Jolene Johnson uses ballet, hip-hop, jazz and modern dance to teach students about creativity, teamwork and perseverance.
But two of her three dance classes now face the budget ax at El Molino High School. If they are eliminated, leaving Johnson with a part-time job, the dance teacher would be forced to leave the Forestville campus.
“I couldn’t stay there,” Johnson said. “I couldn’t afford to live where I am, in Sonoma County, with only 60 percent of my income.”
El Molino and Analy high schools could lose more than three dozen class offerings and their seven-period school days as the West Sonoma County Union High School District seeks to close a $1.2 million budget shortfall.
The financial challenges squeezing the Sebastopol district are being felt in districts across Sonoma County.
Despite a growing economy and Gov. Jerry Brown’s pledge to provide an additional $3 billion to K-12 schools for the coming year, Sonoma County school districts are bracing for millions in spending cuts. Facing declining enrollment and ballooning costs for employee health care and pensions, district officials say they’ll have to cut staff, increase class sizes and scale back course offerings to close the budget gaps.
School trustees across the county are already making the tough calls on layoffs, facing a mid-March deadline to notify affected teachers and staff.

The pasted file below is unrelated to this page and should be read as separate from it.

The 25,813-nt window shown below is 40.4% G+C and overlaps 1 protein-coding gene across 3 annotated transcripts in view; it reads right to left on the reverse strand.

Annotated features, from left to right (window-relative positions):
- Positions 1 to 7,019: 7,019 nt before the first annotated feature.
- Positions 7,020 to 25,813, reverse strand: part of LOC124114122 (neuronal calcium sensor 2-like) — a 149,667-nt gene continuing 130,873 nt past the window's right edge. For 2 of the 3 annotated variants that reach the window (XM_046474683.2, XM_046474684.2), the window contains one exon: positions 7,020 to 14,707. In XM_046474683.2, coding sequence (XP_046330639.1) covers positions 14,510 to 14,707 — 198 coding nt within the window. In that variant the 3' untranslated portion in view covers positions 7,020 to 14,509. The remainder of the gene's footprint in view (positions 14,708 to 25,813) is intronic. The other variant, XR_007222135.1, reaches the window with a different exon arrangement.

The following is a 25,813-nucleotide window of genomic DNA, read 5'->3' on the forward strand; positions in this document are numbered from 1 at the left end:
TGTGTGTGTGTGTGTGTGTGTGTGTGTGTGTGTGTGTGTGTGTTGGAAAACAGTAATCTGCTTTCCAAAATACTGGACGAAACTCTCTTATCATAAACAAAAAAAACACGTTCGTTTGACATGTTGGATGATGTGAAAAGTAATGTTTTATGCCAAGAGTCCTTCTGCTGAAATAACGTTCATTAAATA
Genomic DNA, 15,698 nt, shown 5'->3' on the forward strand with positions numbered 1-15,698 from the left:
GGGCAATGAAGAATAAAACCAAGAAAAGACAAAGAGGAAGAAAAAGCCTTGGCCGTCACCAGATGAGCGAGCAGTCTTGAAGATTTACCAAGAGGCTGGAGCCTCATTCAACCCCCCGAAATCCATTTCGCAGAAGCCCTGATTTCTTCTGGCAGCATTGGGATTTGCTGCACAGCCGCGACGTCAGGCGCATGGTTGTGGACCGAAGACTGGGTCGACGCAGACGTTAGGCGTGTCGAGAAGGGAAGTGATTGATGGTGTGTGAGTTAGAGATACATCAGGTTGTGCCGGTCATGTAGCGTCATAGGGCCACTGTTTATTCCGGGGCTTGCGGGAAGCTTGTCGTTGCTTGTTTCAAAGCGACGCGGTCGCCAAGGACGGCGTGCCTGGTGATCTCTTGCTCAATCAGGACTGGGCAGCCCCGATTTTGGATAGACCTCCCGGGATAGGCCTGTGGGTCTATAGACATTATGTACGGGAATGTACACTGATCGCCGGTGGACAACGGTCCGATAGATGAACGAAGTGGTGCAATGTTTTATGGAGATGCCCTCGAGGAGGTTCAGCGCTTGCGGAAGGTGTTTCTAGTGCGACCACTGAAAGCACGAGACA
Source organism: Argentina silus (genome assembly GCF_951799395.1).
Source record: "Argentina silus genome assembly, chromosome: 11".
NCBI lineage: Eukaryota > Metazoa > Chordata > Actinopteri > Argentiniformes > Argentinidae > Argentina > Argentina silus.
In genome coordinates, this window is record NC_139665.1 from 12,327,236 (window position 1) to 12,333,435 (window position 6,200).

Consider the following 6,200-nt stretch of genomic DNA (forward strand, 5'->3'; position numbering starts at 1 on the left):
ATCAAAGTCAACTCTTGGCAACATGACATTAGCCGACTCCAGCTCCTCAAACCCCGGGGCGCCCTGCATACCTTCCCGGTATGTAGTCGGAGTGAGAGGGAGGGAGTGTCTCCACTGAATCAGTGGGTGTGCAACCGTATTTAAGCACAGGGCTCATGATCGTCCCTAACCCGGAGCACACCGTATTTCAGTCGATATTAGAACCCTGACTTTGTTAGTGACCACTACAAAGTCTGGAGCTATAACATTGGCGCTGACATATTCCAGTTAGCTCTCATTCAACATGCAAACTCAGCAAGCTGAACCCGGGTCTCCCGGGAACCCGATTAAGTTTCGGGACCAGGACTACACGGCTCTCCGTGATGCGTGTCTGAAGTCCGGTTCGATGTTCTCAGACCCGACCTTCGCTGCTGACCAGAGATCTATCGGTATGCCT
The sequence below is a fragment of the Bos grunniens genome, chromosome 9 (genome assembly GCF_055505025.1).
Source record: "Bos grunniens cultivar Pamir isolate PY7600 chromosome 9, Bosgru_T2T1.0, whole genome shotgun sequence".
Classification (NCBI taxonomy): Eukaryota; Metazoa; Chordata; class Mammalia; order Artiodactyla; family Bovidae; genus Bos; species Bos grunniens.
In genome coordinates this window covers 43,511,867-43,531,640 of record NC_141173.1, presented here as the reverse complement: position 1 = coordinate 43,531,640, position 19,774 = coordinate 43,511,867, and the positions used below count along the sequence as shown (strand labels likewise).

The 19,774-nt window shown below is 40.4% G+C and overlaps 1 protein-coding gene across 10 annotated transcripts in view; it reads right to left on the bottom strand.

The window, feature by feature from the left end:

Santa Rosa City Schools, the county’s largest district, needs to trim $6.2 million, or about 3 percent of its operating budget. In Sonoma Valley, school board members recently approved $2.4 million in spending cuts for next year.
Santa Rosa school district officials last week presented to school board members more than two dozen recommendations from the budget advisory committee for spending cuts, totaling $7.6 million. They included slightly boosting the student-teacher ratio, eliminating the need for 27 teachers and saving the district about $2.3 million.
Teachers argued the measure will come at a cost for students.
“If you cut that many teacher jobs, we’re going to lose programs. Class sizes are going to go up, and we’re going to have fewer electives,” said Will Lyon, president of the Santa Rosa Teachers Association, which represents nearly 1,000 educators.
He and dozens of other teachers packed the Feb. 14 school board meeting. They urged school board members to “use a scalpel and not hatchet” when making budget cuts after the committee also suggested eliminating the jobs of four elementary prep teachers and most of the five home and hospital teachers, who work with students unable to attend school because of medical conditions. The home and hospital teachers, who work with up to six students a day, recently saw a pay increase after the district agreed under a new collective bargaining agreement to put them on the salary schedule, rather than paying them hourly.
District officials said they’ll look at attrition to reduce layoffs. Even with retirements, which average about 30 a year, officials say they still may have to hand out pink slips next month.
Staffing costs consume about three-quarters of the Santa Rosa City Schools’ budget, said André Bell, assistant superintendent of business services. That leaves little room to cut elsewhere, he said.
“At some point, it’s going to have to touch personnel because that is the largest part of the budget,” Bell said.